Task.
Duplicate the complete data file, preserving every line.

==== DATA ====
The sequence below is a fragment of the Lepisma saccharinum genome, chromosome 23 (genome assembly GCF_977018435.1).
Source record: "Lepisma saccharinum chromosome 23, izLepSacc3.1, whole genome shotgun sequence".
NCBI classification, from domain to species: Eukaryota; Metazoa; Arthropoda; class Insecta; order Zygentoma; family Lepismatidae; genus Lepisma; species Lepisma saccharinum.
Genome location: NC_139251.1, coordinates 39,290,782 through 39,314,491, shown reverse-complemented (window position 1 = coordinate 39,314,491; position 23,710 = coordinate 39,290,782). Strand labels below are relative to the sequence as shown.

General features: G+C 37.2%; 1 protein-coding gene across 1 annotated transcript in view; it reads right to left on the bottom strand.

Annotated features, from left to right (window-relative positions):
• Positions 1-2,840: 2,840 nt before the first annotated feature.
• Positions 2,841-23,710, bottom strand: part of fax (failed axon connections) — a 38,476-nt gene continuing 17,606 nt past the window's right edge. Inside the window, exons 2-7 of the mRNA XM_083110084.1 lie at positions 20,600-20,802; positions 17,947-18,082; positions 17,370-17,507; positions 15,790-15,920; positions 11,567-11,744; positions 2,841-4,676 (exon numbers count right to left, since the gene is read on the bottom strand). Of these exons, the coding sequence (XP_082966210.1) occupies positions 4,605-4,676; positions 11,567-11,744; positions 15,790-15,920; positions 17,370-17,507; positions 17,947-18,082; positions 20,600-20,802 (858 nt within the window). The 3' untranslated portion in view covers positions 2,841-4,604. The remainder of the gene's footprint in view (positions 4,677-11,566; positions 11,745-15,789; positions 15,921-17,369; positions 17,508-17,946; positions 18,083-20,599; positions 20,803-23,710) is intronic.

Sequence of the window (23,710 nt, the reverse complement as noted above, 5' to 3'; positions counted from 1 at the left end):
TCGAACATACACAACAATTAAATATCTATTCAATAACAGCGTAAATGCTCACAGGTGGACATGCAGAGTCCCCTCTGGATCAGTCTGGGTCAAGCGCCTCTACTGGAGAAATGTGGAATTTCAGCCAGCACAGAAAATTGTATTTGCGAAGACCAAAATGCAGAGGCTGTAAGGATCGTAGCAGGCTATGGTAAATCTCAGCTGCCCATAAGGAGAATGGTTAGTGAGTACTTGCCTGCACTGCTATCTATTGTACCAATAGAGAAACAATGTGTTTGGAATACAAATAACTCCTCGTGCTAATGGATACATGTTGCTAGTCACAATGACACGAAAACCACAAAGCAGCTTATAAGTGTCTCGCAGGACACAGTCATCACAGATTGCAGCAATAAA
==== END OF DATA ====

The sequence below is a fragment of the Lepisma saccharinum genome, chromosome 23 (genome assembly GCF_977018435.1).
Source record: "Lepisma saccharinum chromosome 23, izLepSacc3.1, whole genome shotgun sequence".
NCBI classification, from domain to species: Eukaryota; Metazoa; Arthropoda; class Insecta; order Zygentoma; family Lepismatidae; genus Lepisma; species Lepisma saccharinum.
Genome location: NC_139251.1, coordinates 39,290,782 through 39,314,491, shown reverse-complemented (window position 1 = coordinate 39,314,491; position 23,710 = coordinate 39,290,782). Strand labels below are relative to the sequence as shown.

General features: G+C 37.2%; 1 protein-coding gene across 1 annotated transcript in view; it reads right to left on the bottom strand.

Annotated features, from left to right (window-relative positions):
• Positions 1-2,840: 2,840 nt before the first annotated feature.
• Positions 2,841-23,710, bottom strand: part of fax (failed axon connections) — a 38,476-nt gene continuing 17,606 nt past the window's right edge. Inside the window, exons 2-7 of the mRNA XM_083110084.1 lie at positions 20,600-20,802; positions 17,947-18,082; positions 17,370-17,507; positions 15,790-15,920; positions 11,567-11,744; positions 2,841-4,676 (exon numbers count right to left, since the gene is read on the bottom strand). Of these exons, the coding sequence (XP_082966210.1) occupies positions 4,605-4,676; positions 11,567-11,744; positions 15,790-15,920; positions 17,370-17,507; positions 17,947-18,082; positions 20,600-20,802 (858 nt within the window). The 3' untranslated portion in view covers positions 2,841-4,604. The remainder of the gene's footprint in view (positions 4,677-11,566; positions 11,745-15,789; positions 15,921-17,369; positions 17,508-17,946; positions 18,083-20,599; positions 20,803-23,710) is intronic.

Sequence of the window (23,710 nt, the reverse complement as noted above, 5' to 3'; positions counted from 1 at the left end):
TCGAACATACACAACAATTAAATATCTATTCAATAACAGCGTAAATGCTCACAGGTGGACATGCAGAGTCCCCTCTGGATCAGTCTGGGTCAAGCGCCTCTACTGGAGAAATGTGGAATTTCAGCCAGCACAGAAAATTGTATTTGCGAAGACCAAAATGCAGAGGCTGTAAGGATCGTAGCAGGCTATGGTAAATCTCAGCTGCCCATAAGGAGAATGGTTAGTGAGTACTTGCCTGCACTGCTATCTATTGTACCAATAGAGAAACAATGTGTTTGGAATACAAATAACTCCTCGTGCTAATGGATACATGTTGCTAGTCACAATGACACGAAAACCACAAAGCAGCTTATAAGTGTCTCGCAGGACACAGTCATCACAGATTGCAGCAATAAA